Casey76

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Roseanne, I'm afraid I'm going to have to disagree with you re teaching a horse from both sides.

it is very important that you teach a horse to do everything from both sidea, as what they see with one eye doesn't get transferred to the opposite side of the brain. Even if you show the horse something on the left side, if you show it to him again on the right side he will percieve it to be a completely new object. This is why so many horses are spooky on the right side - because we do everything (massive generalisation alert) from the left!
 

Mehitabel

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i definitely agree with teaching from both sides specifically.

however, i think that most adult horses, especially if you're at a riding school, will have been taught, or worked it out in the past. they are also a certain type of horse - normally placid and forgiving, so even if they are taken by surprise, they'll just roll their eyes and attribute it to 'one of these daft things those weirdoes who sit on me do'. on a sharper horse, less accustomed to many riders doing many things, you could well have safety issues.

riding school horses (or ours, at least) are chosen specifically *because* people can do unexpected things to them and have then not spook.
 

Mehitabel

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ps - when i had a broken (left) wrist i got off by swinging my leg over the front, and got on from a high enough mounting block that i could just step on. i couldn't get on from the ground at all, or take my weight on the arm to dismount properly - when i had to get off properly i had to do it with reins in right hand and no weight on the left arm at all.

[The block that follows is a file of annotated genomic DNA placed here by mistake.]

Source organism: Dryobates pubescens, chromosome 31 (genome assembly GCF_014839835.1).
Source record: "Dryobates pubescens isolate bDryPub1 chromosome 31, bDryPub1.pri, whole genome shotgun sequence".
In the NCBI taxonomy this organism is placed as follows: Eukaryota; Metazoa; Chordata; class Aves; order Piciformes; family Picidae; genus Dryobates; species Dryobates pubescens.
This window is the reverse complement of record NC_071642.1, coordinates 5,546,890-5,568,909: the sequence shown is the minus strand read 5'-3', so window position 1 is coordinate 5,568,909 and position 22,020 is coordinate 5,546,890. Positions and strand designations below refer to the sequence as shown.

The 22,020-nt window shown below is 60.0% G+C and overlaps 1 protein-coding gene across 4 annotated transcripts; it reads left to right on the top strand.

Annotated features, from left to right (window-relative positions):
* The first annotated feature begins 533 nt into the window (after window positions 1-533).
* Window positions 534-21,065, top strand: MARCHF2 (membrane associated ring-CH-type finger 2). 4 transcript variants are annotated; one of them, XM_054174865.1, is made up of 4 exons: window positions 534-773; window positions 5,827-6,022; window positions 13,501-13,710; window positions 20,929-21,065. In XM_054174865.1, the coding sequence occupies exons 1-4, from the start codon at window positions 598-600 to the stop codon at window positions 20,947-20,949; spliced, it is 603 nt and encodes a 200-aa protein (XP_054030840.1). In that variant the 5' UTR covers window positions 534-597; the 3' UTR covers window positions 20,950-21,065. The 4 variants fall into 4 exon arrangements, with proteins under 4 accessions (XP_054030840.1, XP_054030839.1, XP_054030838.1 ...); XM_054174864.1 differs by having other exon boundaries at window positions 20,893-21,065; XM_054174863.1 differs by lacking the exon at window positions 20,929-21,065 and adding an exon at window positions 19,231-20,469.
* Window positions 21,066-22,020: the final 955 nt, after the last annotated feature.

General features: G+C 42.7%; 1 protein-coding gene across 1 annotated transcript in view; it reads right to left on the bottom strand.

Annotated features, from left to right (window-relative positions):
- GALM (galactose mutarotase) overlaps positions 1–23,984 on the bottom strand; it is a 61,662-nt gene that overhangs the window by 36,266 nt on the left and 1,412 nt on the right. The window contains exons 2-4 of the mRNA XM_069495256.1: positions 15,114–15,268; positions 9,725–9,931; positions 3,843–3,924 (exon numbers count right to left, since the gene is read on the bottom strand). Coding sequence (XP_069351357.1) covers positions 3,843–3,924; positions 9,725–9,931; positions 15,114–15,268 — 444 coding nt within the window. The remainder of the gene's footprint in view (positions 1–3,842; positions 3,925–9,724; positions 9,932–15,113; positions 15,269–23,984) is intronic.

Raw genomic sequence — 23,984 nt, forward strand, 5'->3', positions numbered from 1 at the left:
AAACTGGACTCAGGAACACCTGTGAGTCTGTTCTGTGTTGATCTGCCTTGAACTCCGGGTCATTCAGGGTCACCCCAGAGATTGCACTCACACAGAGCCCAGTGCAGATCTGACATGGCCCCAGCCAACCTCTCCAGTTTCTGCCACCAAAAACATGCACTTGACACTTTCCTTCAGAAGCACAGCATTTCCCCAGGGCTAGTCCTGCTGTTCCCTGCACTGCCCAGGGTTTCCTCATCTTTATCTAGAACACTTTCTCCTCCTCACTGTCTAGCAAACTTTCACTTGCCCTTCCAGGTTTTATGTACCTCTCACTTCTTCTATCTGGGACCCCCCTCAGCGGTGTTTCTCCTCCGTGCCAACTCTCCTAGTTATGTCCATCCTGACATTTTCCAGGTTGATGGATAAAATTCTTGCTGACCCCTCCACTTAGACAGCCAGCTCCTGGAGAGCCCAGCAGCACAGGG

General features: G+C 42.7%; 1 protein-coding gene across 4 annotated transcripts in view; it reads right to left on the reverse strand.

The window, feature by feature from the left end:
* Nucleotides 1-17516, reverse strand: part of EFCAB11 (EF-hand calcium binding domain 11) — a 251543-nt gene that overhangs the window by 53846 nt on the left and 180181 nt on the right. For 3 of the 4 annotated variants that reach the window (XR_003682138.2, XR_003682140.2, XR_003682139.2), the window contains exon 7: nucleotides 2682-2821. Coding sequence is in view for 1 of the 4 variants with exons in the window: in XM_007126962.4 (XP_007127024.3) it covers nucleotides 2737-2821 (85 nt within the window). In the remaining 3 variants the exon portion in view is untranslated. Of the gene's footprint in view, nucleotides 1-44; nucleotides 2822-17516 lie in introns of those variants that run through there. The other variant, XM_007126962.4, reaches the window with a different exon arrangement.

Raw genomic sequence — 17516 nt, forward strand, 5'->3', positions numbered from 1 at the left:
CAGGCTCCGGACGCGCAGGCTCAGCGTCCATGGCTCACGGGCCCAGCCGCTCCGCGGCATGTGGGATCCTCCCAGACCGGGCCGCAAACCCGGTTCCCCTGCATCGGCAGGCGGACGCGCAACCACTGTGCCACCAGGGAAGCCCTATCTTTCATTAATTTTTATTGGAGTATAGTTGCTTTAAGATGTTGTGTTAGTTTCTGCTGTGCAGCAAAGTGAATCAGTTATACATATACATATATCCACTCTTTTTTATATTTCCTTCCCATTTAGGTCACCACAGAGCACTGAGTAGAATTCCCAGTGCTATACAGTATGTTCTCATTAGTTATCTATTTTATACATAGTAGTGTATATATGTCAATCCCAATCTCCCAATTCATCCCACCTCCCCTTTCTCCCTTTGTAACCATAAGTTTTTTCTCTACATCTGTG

Roseanne

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I think I've given the impression that I don't follow the rules around horses, when nothing could be further from the truth, so, sorry about that. I have always "taught" for want of a better word (I still think horses catch on quicker than we give em credit for, and can always teach us a thing or two) my horses to lead from both sides, I massage, I get them used to being touched around the head and ears and all over their body, so that they are fine around vets etc, and I certainly never do anything without thinking it through carefully first, so I'm still, with respect going to stick with my original comment that it isn't necessary to "teach" a horse to accept mounting and dismounting from both sides.